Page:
Recent Economic Developments
Based on the latest estimates, year-on-year (y-o-y) growth in the first and second quarter of 2019 reached 2.7 and 2.9 percent, respectively. Given this performance, the growth projection for 2019 has been revised downward from 3.5 to 3.3 percent. As in the past, strong consumption and investment are not sufficient to compensate for an increasingly negative contribution of net exports to growth, with growing consumption (both public and private) to a large extent matched by increased imports.
Looking at sectors, industrial output fell by 2 percent in the first half of 2019, including a 2.8 percent decrease in manufacturing. Agriculture output is projected to decline or stagnate.
Growth has contributed to labor market improvements. The second quarter activity and employment rates among the population aged 15 and above continued to increase in 2019, reaching 54.8 and 49.1 percent, respectively. The employment rate remains lower among female workers and youth. Unemployment declined to an estimated 10.3 percent in the second quarter of 2019, and the unemployment rate for the population aged 15–64 stood at 10.8 percent. In the first half of 2019, average wages increased by 9.9 percent in nominal terms (7.2 percent in real terms).
The private/public sector wage gap has narrowed, with private sector wages growing by 10.7 percent compared to 9.5 percent in the public sector. Thanks to these trends, combined with higher pensions, poverty (living on income under US$5.5/day in 2011 purchasing power parity [PPP] terms, the standardized middle-income-country poverty line) is estimated to have declined from 23.8 percent in 2014 to 19.8 percent in 2019.
The consolidated general government budget showed a surplus of 0.3 percent of GDP in the first half of 2019. Revenues increased by 7.6 percent in nominal terms compared to the same period in 2018. Budgetary spending rose by 9.6 percent in nominal terms, corresponding to 1.7 percent of annual GDP.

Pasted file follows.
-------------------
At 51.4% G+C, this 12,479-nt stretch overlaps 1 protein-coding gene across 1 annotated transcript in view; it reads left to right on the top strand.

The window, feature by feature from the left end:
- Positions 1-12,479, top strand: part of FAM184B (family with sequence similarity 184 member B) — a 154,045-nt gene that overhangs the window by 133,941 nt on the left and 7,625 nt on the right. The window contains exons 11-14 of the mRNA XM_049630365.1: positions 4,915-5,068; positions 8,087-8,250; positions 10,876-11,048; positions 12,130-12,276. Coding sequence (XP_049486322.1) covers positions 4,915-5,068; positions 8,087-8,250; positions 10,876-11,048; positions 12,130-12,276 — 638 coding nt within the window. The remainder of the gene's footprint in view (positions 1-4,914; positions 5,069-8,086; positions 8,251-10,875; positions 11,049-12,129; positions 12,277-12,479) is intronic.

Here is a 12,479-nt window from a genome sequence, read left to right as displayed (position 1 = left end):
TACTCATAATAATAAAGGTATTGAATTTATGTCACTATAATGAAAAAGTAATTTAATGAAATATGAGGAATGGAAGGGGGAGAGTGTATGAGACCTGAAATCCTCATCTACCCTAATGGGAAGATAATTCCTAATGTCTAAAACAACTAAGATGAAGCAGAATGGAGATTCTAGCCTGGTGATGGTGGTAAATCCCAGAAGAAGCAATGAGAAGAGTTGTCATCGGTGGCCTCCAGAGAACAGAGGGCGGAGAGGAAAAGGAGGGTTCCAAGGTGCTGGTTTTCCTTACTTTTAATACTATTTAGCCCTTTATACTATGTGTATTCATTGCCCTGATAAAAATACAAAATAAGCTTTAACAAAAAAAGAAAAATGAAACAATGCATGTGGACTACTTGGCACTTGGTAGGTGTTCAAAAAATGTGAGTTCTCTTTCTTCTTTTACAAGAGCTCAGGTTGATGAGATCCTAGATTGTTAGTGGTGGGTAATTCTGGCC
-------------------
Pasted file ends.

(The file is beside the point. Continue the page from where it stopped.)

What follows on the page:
Inflation is on a declining path, after reaching a peak in April of 3.1 percent (y-o-y). External imbalances widened as evidenced by an increase in the current account deficit (CAD) by 51 percent in the first half of the year, now projected at 6.7 percent of GDP for 2019. Inflows of foreign direct investment remain strong—they were up 28 percent in the first half of the year. Total external debt continued to decline as a share of GDP to 62.5 percent at end-March 2019; public debt declined to 54 percent of GDP by end-June.
The economy is expected to continue to grow at around 3–4 percent over the medium term. Investment and consumption will be the main drivers of growth. Consumption will increase as wages and employment are expected to continue to grow, pushing up imports and widening the CAD.
Medium-term growth projections crucially depend on the pace of structural reforms and political developments.
The acceleration of the EU accession process is important not only from the point of view of strengthening institutions but also as a signaling device to attract investment. Short- to medium-term growth prospects may be affected by lead times for the election campaign and formation of the government.
With economic growth and improvements in the labor market, poverty is expected to continue its gradual decline. Poverty, measured as income below the standardized US$5.5/day 2011 PPP line, is estimated to fall to around 18.7 percent by 2020.
Last Updated: Oct 25, 2019